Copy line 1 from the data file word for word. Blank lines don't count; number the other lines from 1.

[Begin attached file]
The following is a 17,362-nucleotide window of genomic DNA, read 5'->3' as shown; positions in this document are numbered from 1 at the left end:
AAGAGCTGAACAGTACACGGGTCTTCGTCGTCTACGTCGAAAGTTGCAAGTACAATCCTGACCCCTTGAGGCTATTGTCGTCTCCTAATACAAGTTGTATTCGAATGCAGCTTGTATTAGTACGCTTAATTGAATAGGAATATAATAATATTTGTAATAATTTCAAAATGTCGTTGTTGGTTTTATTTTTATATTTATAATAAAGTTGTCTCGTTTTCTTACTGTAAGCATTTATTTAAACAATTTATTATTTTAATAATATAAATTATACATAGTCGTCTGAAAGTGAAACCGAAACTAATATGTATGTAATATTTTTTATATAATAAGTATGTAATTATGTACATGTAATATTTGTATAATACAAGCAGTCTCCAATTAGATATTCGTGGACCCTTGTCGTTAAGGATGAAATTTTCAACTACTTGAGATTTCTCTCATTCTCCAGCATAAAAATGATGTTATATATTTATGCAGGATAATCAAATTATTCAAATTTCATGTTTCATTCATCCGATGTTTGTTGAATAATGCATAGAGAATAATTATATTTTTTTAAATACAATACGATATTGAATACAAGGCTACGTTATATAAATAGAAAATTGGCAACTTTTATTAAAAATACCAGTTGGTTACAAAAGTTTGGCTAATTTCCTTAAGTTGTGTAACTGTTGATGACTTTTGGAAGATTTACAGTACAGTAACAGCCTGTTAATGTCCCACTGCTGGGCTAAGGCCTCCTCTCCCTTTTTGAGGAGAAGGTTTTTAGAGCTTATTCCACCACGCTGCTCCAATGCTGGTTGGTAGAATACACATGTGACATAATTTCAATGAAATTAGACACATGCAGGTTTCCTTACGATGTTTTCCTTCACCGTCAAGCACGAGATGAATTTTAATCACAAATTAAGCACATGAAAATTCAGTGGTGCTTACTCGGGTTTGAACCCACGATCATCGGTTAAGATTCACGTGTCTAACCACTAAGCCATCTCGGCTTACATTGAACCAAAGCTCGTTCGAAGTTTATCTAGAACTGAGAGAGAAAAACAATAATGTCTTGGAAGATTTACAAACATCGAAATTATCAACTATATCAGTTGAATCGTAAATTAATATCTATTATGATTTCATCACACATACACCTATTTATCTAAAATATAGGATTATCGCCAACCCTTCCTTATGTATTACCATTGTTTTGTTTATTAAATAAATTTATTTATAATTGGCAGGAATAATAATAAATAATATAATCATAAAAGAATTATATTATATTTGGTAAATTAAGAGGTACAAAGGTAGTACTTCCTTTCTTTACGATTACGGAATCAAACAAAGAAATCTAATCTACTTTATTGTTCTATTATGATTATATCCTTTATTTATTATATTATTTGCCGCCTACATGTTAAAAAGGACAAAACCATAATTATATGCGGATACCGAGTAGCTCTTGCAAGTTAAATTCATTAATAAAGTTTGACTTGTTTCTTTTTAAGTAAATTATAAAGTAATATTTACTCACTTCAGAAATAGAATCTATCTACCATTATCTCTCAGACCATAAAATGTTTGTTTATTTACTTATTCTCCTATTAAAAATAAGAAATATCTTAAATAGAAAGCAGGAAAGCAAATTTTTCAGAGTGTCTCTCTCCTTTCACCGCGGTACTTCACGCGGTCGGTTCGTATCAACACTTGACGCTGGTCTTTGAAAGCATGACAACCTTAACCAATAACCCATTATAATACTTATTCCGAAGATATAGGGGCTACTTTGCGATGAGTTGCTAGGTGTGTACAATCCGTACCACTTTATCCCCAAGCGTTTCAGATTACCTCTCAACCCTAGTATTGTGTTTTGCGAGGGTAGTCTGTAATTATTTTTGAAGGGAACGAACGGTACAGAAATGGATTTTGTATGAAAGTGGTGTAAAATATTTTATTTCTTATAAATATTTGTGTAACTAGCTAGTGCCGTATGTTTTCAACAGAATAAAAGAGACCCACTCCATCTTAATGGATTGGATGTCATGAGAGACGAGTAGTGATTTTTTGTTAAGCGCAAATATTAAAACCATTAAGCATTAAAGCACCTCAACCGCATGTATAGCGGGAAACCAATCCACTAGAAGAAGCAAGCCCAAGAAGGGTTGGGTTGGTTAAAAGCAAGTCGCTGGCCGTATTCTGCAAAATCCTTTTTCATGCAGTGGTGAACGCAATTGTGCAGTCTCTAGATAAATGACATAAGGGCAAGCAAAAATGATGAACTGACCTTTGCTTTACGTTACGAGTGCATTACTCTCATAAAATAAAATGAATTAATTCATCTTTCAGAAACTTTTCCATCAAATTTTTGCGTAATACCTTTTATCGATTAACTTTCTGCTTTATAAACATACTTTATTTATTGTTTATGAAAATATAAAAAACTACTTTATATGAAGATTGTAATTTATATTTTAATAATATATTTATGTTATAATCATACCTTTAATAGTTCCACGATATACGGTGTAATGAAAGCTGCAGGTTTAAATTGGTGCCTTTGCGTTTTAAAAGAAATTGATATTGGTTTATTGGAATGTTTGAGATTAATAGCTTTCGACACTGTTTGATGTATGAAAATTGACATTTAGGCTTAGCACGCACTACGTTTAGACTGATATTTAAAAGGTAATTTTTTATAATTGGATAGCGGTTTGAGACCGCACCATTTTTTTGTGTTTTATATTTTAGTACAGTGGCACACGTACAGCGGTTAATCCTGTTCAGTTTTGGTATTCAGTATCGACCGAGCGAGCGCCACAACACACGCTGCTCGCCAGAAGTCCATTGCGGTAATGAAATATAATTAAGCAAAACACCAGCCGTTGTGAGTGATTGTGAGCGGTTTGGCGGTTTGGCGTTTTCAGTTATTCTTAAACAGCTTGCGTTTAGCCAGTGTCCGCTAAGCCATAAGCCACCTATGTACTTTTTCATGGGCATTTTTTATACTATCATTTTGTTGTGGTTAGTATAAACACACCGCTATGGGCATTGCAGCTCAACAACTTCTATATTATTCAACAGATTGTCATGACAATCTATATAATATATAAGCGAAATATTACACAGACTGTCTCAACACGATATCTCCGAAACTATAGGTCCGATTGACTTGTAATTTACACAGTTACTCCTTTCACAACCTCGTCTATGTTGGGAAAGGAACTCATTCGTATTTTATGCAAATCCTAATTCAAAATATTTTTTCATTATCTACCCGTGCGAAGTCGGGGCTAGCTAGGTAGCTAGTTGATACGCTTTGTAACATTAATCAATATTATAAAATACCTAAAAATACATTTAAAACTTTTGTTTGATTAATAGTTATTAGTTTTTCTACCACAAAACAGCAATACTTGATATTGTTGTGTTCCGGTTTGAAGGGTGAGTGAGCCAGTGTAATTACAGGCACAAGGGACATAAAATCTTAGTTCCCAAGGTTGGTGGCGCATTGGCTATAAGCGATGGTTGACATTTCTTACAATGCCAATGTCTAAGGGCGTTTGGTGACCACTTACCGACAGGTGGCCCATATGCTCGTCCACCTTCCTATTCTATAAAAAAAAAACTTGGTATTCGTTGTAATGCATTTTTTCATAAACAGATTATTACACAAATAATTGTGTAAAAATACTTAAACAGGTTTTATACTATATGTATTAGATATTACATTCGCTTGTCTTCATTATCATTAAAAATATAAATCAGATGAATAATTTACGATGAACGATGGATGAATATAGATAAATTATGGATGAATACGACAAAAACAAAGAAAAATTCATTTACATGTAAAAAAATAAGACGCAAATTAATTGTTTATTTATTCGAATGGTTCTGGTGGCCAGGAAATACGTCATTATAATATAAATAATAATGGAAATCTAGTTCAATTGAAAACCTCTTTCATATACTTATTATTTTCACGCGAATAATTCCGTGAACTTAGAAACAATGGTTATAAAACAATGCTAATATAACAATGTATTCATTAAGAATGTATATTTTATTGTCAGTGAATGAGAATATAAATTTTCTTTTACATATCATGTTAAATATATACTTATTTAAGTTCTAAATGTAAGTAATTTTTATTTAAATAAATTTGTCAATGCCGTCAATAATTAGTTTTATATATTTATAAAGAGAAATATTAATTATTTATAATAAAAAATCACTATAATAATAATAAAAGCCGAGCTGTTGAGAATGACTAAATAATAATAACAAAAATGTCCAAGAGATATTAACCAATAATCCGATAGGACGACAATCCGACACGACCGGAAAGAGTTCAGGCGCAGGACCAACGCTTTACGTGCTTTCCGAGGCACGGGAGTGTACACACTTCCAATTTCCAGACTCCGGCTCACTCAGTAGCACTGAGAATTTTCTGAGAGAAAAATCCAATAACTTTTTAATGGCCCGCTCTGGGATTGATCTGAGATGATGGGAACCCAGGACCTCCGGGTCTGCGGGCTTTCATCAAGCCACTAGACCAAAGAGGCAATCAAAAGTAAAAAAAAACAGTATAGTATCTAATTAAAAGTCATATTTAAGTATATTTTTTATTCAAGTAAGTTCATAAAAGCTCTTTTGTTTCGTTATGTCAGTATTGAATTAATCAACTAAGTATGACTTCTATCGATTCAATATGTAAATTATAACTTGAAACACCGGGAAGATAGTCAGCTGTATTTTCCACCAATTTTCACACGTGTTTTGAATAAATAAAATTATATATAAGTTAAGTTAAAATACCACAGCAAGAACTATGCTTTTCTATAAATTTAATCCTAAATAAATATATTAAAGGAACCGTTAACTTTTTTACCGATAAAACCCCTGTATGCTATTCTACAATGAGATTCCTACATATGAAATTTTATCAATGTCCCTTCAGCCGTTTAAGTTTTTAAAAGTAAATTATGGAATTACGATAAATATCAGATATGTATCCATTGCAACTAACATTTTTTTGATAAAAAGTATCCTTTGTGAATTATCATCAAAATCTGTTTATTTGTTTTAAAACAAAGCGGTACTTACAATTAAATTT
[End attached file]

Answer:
The following is a 17,362-nucleotide window of genomic DNA, read 5'->3' as shown; positions in this document are numbered from 1 at the left end: